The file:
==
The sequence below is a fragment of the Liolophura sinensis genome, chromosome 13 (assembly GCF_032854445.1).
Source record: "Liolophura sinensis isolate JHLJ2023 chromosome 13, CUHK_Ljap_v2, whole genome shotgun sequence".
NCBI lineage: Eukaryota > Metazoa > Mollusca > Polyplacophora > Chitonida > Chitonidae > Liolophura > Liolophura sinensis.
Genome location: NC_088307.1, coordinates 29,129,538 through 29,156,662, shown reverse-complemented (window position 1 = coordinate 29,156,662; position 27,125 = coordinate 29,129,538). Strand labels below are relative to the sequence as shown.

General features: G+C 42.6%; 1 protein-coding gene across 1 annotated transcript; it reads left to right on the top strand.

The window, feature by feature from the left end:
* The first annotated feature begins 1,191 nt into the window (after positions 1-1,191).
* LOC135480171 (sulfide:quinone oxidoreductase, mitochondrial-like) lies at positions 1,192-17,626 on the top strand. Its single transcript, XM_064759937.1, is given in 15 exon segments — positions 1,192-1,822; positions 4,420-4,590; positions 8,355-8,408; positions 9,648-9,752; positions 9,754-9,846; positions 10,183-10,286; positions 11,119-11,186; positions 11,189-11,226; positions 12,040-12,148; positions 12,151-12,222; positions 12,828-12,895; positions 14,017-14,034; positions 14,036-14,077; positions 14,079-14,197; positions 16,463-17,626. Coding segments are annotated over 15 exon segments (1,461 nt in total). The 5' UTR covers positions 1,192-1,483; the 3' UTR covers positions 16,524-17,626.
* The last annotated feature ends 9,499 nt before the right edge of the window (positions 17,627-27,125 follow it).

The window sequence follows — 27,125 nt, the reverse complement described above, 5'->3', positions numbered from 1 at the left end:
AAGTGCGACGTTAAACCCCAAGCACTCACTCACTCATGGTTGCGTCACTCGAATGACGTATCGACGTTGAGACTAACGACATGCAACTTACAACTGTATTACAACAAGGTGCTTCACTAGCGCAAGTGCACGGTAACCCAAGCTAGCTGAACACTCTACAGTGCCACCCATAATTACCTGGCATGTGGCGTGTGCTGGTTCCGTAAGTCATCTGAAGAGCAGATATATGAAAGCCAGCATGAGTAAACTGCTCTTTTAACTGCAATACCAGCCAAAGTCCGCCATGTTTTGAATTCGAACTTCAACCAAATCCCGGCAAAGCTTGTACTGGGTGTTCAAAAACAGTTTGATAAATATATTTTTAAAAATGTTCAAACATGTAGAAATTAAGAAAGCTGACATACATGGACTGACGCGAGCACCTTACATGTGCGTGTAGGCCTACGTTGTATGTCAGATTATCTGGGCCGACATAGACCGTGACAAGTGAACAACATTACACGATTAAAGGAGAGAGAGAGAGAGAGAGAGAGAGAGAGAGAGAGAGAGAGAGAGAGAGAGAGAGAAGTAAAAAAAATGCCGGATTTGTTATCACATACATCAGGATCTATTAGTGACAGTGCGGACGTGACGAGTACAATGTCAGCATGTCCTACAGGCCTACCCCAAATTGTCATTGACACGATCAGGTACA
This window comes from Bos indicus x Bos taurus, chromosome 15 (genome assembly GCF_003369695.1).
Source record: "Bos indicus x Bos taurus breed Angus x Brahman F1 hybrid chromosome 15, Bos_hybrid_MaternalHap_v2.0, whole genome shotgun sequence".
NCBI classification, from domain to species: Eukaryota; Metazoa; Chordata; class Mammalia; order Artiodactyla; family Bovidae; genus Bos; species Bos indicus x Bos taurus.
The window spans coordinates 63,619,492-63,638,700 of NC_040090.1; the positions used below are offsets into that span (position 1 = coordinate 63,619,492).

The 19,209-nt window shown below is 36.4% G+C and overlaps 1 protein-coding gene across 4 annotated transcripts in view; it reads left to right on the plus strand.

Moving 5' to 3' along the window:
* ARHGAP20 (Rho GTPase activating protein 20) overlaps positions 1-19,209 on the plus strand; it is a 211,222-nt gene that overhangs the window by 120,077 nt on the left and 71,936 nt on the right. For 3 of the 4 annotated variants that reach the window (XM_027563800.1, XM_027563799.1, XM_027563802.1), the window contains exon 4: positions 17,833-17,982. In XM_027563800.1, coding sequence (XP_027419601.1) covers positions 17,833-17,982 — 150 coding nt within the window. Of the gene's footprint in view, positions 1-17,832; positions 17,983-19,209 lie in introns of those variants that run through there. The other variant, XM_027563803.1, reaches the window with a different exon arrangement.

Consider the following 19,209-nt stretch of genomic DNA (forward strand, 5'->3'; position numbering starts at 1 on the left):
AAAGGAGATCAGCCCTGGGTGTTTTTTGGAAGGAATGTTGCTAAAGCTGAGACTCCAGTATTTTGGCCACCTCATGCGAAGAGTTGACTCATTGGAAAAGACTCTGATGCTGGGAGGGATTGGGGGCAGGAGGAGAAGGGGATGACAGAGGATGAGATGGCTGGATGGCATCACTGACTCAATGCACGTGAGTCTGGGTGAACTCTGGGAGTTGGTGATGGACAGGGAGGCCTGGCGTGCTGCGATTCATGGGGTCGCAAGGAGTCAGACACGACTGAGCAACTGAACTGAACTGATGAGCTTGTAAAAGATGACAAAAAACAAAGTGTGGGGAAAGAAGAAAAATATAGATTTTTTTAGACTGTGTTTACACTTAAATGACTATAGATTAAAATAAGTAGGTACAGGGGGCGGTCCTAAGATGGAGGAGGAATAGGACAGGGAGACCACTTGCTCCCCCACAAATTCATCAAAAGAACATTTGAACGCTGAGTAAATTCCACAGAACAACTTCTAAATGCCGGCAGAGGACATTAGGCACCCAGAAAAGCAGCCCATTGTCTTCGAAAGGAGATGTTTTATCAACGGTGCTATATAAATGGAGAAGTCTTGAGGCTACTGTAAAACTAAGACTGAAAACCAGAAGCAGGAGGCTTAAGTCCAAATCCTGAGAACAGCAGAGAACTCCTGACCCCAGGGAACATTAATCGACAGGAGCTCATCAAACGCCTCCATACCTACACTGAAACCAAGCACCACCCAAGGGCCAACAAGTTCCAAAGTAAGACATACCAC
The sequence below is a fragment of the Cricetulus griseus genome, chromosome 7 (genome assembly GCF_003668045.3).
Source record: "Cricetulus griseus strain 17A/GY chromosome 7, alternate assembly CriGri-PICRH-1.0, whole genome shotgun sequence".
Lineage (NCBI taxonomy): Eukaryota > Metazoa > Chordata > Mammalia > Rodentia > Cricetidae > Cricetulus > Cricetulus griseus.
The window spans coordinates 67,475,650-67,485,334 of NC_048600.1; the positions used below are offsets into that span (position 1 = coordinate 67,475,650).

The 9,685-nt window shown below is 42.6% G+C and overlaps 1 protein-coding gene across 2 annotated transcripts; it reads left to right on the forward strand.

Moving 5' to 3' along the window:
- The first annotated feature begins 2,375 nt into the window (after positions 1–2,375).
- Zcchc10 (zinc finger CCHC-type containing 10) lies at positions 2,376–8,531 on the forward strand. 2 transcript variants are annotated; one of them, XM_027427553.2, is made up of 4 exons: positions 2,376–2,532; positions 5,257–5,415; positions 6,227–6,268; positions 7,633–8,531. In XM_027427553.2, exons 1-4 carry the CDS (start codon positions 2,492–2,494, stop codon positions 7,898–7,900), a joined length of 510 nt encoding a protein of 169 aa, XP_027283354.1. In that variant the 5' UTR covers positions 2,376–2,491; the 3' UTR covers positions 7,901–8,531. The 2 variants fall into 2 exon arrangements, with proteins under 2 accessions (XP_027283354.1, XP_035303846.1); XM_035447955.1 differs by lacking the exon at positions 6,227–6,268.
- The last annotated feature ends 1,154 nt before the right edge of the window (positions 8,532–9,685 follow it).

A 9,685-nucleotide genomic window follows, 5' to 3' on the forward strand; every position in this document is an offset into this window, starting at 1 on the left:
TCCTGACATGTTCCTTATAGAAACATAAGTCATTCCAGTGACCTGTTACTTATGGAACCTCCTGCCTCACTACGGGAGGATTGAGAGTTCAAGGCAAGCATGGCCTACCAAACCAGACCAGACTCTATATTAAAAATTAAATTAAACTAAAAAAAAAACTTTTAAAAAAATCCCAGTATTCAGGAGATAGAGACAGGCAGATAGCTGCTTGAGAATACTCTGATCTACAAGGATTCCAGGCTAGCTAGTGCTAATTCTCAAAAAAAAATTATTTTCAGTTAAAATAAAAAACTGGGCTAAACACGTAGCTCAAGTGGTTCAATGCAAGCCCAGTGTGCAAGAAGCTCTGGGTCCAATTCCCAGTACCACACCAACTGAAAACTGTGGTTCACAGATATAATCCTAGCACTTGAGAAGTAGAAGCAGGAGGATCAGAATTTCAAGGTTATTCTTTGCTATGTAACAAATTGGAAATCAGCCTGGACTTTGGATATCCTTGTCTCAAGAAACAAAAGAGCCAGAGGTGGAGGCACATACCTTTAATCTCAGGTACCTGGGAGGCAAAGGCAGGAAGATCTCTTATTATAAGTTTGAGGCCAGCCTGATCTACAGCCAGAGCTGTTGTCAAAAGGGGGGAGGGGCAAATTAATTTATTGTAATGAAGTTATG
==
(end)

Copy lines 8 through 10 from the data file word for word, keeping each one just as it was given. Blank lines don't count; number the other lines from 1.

* LOC135480171 (sulfide:quinone oxidoreductase, mitochondrial-like) lies at positions 1,192-17,626 on the top strand. Its single transcript, XM_064759937.1, is given in 15 exon segments — positions 1,192-1,822; positions 4,420-4,590; positions 8,355-8,408; positions 9,648-9,752; positions 9,754-9,846; positions 10,183-10,286; positions 11,119-11,186; positions 11,189-11,226; positions 12,040-12,148; positions 12,151-12,222; positions 12,828-12,895; positions 14,017-14,034; positions 14,036-14,077; positions 14,079-14,197; positions 16,463-17,626. Coding segments are annotated over 15 exon segments (1,461 nt in total). The 5' UTR covers positions 1,192-1,483; the 3' UTR covers positions 16,524-17,626.
* The last annotated feature ends 9,499 nt before the right edge of the window (positions 17,627-27,125 follow it).

The window sequence follows — 27,125 nt, the reverse complement described above, 5'->3', positions numbered from 1 at the left end: